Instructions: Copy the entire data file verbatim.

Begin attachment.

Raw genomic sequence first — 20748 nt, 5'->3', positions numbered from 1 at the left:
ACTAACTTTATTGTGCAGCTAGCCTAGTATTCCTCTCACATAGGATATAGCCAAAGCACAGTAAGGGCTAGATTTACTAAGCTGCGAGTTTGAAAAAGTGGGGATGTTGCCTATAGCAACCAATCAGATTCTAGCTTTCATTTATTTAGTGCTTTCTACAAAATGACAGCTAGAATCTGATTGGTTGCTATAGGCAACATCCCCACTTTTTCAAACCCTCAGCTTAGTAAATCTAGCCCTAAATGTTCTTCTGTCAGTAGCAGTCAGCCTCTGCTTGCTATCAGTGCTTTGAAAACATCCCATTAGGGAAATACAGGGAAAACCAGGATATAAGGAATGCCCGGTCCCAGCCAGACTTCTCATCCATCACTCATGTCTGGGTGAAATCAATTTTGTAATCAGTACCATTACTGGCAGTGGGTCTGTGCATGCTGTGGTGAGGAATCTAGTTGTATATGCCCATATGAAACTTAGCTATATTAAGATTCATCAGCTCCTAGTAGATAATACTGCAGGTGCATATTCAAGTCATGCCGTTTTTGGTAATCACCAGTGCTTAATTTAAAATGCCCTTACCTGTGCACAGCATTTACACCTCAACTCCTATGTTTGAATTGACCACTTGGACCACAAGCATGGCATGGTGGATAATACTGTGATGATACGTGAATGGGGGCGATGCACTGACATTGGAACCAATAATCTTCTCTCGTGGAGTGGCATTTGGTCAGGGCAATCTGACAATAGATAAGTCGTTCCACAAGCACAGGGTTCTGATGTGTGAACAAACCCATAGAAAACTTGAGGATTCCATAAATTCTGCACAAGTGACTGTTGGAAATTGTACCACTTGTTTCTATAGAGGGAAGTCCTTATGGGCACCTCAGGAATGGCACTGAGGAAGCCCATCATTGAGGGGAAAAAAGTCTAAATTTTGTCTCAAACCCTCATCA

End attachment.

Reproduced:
Raw genomic sequence first — 20748 nt, 5'->3', positions numbered from 1 at the left:
ACTAACTTTATTGTGCAGCTAGCCTAGTATTCCTCTCACATAGGATATAGCCAAAGCACAGTAAGGGCTAGATTTACTAAGCTGCGAGTTTGAAAAAGTGGGGATGTTGCCTATAGCAACCAATCAGATTCTAGCTTTCATTTATTTAGTGCTTTCTACAAAATGACAGCTAGAATCTGATTGGTTGCTATAGGCAACATCCCCACTTTTTCAAACCCTCAGCTTAGTAAATCTAGCCCTAAATGTTCTTCTGTCAGTAGCAGTCAGCCTCTGCTTGCTATCAGTGCTTTGAAAACATCCCATTAGGGAAATACAGGGAAAACCAGGATATAAGGAATGCCCGGTCCCAGCCAGACTTCTCATCCATCACTCATGTCTGGGTGAAATCAATTTTGTAATCAGTACCATTACTGGCAGTGGGTCTGTGCATGCTGTGGTGAGGAATCTAGTTGTATATGCCCATATGAAACTTAGCTATATTAAGATTCATCAGCTCCTAGTAGATAATACTGCAGGTGCATATTCAAGTCATGCCGTTTTTGGTAATCACCAGTGCTTAATTTAAAATGCCCTTACCTGTGCACAGCATTTACACCTCAACTCCTATGTTTGAATTGACCACTTGGACCACAAGCATGGCATGGTGGATAATACTGTGATGATACGTGAATGGGGGCGATGCACTGACATTGGAACCAATAATCTTCTCTCGTGGAGTGGCATTTGGTCAGGGCAATCTGACAATAGATAAGTCGTTCCACAAGCACAGGGTTCTGATGTGTGAACAAACCCATAGAAAACTTGAGGATTCCATAAATTCTGCACAAGTGACTGTTGGAAATTGTACCACTTGTTTCTATAGAGGGAAGTCCTTATGGGCACCTCAGGAATGGCACTGAGGAAGCCCATCATTGAGGGGAAAAAAGTCTAAATTTTGTCTCAAACCCTCATCA